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UK ecommerce accounts for 19% of total retail, making it worth $233bn

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The total value of the UK B2C ecommerce market is calculated to be around $233bn and has grown at 11% year on year between 2018 and 2019. Ecommerce now accounts for 19% of total retail spend. Mobile has a 55% share of this.

Lumping together all consumer goods, there are 59.90 million people purchasing online in 2019 in the UK alone, spending $78.90bn – giving retailers an average revenue per shoppers of $1326, which is 3.1% of UK total ARPU.

So finds the UK specific Digital 2020 report from Hootsuite and WeAreSocial, which measured everything you can think of around consumers digital lives from how and where they shop, to what they watch and how impacted they are by advertising.

Of the 90% of UK internet users who have visited an online store, 38% of shoppers have made a purchase using a smartphone or tablet, compared to 54% using a laptop of desktop computer.

Additionally, in the UK, 63% of mobile web users are regularly shopping with apps. This compares with 83% using chat apps and 82% on social media apps. 23% have used their mobile to scan a QR code.

Breaking this down, online shoppers on all devices are spending $23.39bn on fashion and beauty, $15.14bn on electronics and physical media and $13.56bn on food and personal care. These are, however, dwarfed by the $54.04bn spent on travel and accommodation.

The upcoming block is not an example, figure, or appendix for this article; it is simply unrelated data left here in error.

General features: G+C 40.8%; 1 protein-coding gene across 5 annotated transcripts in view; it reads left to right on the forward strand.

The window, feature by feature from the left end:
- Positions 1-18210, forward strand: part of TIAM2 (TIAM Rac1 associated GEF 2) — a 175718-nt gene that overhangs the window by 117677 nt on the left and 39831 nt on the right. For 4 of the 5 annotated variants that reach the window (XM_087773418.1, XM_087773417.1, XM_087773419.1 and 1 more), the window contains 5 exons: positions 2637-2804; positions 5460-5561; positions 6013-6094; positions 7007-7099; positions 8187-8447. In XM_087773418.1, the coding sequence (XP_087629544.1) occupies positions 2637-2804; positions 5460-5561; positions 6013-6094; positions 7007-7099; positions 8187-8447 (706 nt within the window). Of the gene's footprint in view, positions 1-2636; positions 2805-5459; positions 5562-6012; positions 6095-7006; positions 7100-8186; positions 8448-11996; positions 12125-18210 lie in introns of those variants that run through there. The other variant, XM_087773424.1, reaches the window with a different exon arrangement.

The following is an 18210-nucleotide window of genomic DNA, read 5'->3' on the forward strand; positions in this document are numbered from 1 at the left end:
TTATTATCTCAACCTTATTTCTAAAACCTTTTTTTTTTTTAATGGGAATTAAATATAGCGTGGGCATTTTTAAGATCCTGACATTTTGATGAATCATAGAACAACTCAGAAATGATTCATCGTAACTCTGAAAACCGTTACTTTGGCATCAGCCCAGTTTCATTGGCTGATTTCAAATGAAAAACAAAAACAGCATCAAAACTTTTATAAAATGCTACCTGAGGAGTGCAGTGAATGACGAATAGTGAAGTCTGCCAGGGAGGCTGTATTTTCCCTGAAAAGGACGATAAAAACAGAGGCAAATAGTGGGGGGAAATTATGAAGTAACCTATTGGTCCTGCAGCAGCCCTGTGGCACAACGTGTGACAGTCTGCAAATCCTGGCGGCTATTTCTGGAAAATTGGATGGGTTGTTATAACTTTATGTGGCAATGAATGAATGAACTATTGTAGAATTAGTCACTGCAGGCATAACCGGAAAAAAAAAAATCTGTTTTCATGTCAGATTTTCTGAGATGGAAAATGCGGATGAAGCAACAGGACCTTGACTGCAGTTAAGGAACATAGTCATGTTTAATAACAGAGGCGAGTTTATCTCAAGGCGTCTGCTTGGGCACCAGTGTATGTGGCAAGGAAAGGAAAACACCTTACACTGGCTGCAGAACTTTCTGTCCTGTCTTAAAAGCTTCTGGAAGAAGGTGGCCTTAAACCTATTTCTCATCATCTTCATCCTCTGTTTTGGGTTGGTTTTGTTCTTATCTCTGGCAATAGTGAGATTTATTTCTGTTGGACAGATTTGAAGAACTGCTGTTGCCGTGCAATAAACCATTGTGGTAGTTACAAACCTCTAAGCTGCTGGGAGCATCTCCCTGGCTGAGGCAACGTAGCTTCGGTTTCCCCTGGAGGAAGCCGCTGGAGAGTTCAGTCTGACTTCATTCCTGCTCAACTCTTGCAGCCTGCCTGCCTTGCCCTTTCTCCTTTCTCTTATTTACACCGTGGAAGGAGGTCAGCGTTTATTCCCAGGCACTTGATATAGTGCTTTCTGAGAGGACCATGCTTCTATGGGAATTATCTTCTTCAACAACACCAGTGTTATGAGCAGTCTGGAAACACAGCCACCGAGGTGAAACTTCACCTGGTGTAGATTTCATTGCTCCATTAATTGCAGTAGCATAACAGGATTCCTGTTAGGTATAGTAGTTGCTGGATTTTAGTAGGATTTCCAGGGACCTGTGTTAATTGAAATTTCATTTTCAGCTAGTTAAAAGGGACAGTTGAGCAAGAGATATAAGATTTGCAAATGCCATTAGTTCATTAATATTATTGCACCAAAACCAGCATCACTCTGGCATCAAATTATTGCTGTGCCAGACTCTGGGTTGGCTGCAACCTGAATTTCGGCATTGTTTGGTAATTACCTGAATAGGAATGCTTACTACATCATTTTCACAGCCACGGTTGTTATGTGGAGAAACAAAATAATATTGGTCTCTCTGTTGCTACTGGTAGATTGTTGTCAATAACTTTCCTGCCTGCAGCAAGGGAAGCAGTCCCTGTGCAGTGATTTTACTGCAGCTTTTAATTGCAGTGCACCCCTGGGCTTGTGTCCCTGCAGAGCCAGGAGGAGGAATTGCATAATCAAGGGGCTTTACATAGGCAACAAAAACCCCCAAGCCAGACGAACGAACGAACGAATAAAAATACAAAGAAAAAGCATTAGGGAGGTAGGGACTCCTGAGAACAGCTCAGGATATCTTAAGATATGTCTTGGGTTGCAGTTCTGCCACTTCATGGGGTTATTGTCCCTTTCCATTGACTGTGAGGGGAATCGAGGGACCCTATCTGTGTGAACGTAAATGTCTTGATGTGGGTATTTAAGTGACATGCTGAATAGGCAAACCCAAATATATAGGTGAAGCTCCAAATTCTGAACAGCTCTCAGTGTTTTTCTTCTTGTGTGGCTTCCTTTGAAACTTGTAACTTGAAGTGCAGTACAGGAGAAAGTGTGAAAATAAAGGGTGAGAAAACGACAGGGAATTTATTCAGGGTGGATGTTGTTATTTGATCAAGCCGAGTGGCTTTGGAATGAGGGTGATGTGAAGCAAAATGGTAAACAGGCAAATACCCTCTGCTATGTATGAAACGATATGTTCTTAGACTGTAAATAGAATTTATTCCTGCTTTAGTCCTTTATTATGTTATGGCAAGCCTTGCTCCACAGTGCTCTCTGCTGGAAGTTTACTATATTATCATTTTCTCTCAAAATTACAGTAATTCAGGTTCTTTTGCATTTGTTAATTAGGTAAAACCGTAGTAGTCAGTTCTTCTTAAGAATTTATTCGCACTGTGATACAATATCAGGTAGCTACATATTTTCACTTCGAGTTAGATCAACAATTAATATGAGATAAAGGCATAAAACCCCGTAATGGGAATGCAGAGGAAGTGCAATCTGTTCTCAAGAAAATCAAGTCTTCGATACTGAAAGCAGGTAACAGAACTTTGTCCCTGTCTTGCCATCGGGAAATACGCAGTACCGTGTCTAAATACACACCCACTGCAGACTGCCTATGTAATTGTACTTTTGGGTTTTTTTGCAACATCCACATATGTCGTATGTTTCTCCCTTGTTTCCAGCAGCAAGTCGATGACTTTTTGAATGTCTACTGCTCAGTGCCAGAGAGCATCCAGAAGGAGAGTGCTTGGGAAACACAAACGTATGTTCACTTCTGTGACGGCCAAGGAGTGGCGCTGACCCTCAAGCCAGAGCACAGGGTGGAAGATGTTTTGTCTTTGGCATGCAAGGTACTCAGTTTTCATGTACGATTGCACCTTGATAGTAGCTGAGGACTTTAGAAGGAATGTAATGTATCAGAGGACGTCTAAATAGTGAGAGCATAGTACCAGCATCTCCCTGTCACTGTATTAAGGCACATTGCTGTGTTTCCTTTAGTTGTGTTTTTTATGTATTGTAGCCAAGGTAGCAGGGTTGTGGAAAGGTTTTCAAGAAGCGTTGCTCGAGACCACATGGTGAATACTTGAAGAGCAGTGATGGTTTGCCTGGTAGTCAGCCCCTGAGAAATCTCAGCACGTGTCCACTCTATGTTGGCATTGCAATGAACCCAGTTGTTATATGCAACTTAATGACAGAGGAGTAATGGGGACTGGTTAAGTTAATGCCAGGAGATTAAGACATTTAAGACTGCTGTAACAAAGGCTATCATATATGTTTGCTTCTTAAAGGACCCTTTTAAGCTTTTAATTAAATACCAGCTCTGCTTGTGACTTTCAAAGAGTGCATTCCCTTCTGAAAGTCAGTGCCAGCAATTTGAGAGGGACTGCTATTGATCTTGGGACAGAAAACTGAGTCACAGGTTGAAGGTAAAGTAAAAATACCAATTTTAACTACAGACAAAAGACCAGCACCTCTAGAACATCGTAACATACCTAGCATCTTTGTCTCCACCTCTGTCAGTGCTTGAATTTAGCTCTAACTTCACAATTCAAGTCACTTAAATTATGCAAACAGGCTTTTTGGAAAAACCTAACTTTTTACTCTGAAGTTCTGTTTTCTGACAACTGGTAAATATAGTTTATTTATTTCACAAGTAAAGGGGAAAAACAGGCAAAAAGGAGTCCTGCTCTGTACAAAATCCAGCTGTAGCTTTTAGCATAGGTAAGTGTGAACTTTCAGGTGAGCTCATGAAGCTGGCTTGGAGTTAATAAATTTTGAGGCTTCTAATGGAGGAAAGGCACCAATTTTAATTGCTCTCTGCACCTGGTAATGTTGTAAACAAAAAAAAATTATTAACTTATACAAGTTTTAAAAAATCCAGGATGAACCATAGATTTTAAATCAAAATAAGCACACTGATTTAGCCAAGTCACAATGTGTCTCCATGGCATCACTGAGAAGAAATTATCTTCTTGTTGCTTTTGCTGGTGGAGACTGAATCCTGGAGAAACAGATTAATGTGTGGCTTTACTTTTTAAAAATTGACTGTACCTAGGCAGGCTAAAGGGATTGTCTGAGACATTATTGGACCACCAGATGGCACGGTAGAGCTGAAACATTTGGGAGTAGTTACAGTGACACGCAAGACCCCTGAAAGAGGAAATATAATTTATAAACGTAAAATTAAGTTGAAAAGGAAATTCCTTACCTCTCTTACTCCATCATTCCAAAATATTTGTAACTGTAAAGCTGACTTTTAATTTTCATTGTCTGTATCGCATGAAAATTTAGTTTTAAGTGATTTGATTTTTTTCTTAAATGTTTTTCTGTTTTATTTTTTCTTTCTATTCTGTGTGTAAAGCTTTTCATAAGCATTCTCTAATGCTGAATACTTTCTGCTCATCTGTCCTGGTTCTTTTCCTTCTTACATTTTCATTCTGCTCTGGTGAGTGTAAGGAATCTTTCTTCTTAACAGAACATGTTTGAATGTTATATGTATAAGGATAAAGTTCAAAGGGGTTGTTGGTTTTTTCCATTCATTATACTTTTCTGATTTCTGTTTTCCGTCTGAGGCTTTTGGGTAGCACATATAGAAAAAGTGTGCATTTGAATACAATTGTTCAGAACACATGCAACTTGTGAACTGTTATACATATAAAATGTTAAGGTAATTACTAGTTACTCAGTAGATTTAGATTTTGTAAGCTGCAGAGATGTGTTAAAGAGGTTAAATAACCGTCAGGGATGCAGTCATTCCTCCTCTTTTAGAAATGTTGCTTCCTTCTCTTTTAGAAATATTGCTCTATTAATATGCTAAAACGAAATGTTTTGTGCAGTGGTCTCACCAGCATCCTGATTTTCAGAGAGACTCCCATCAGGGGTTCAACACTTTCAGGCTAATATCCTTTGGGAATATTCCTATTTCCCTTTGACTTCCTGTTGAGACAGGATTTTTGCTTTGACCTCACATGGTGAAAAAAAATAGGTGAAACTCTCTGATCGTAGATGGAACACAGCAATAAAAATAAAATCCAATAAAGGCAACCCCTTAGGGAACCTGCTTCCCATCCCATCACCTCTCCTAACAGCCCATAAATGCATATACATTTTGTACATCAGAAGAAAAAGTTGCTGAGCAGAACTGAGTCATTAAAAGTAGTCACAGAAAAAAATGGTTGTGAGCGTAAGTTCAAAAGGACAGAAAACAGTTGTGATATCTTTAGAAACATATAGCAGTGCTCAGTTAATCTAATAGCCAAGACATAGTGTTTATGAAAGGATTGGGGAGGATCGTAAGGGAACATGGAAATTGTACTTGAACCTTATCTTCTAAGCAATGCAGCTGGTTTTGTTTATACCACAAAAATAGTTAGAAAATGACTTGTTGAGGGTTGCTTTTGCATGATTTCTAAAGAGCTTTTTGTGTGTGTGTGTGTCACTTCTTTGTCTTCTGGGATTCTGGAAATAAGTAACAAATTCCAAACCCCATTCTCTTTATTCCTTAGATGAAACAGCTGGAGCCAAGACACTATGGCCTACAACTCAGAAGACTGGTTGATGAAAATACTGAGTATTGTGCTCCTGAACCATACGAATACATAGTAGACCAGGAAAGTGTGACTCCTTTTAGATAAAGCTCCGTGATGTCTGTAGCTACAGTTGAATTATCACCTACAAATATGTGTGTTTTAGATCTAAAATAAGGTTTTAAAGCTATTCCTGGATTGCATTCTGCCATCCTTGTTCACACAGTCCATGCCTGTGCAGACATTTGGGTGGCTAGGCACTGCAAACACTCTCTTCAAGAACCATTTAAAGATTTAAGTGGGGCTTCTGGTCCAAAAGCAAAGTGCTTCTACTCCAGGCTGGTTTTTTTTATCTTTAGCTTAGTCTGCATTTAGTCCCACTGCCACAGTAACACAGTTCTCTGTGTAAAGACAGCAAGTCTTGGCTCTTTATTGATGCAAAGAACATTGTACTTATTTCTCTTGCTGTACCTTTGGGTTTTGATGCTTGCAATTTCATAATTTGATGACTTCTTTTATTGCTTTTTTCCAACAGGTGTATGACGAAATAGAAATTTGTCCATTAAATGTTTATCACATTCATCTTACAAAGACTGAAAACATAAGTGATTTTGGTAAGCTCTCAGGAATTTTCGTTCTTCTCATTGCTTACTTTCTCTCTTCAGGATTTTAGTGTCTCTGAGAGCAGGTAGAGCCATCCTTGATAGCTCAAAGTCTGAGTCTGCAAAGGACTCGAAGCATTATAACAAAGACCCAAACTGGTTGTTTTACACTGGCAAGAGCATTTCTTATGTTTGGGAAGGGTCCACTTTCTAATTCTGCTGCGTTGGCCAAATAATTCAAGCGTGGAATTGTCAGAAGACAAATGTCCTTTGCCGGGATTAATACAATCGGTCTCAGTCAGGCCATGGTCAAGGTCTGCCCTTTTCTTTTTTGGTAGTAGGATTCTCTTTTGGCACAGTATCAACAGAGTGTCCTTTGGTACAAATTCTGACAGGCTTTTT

The fastest growing online shopping categories are food and personal care (8.9%), furniture and appliances (7.5%) and fashion and beauty (7.0%).

56% of payments on ecommerce sites are made by credit card and 25% from ewallets, says the study. Interestingly 7% of spend is with cash. Of the digital spending, 63.5 million people have spent $162bn using digital payments of one sort or another – an average of $2552 per spender.

The lion’s share of traffic from UK devices heads to Google, YouTube and Facebook – however, Amazon and eBay are both in the top ten with monthly traffic levels of 350,200,000 and 240,700,000 hits per month respectively. The BBC gets 471,500,000, higher than Twitter.

Google, by comparison, is getting 2,941,000,000, but Amazon is the sixth highest search term entered into Google, finds the study.

As a result, search engines are the where most people (41%) discover new brands, with TV advertising still strong in second place at 36%. Word of mouth is the third most likely place people hear of new things (35%). Retailer websites and brand and product sites are also strong (33 and 21% respectively), ahead of social media advertising (19%).

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